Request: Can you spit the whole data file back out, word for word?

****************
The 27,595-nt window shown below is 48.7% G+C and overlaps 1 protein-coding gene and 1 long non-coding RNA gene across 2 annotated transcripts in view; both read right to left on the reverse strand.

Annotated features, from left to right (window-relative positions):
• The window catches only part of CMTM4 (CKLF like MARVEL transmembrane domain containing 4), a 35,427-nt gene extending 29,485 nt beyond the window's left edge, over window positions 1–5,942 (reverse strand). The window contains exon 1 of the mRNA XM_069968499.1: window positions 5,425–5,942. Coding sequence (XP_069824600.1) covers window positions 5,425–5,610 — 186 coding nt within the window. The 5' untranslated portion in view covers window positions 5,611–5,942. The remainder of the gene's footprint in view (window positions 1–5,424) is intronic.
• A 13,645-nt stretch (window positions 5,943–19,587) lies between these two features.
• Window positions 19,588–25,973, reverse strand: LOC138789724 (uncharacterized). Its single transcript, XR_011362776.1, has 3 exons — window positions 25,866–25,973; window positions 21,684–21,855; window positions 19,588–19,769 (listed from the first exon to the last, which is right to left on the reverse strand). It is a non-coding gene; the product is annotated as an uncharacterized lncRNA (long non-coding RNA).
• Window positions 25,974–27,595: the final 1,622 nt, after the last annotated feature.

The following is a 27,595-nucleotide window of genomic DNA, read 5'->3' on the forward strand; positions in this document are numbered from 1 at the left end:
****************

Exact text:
The 27,595-nt window shown below is 48.7% G+C and overlaps 1 protein-coding gene and 1 long non-coding RNA gene across 2 annotated transcripts in view; both read right to left on the reverse strand.

Annotated features, from left to right (window-relative positions):
• The window catches only part of CMTM4 (CKLF like MARVEL transmembrane domain containing 4), a 35,427-nt gene extending 29,485 nt beyond the window's left edge, over window positions 1–5,942 (reverse strand). The window contains exon 1 of the mRNA XM_069968499.1: window positions 5,425–5,942. Coding sequence (XP_069824600.1) covers window positions 5,425–5,610 — 186 coding nt within the window. The 5' untranslated portion in view covers window positions 5,611–5,942. The remainder of the gene's footprint in view (window positions 1–5,424) is intronic.
• A 13,645-nt stretch (window positions 5,943–19,587) lies between these two features.
• Window positions 19,588–25,973, reverse strand: LOC138789724 (uncharacterized). Its single transcript, XR_011362776.1, has 3 exons — window positions 25,866–25,973; window positions 21,684–21,855; window positions 19,588–19,769 (listed from the first exon to the last, which is right to left on the reverse strand). It is a non-coding gene; the product is annotated as an uncharacterized lncRNA (long non-coding RNA).
• Window positions 25,974–27,595: the final 1,622 nt, after the last annotated feature.

The following is a 27,595-nucleotide window of genomic DNA, read 5'->3' on the forward strand; positions in this document are numbered from 1 at the left end: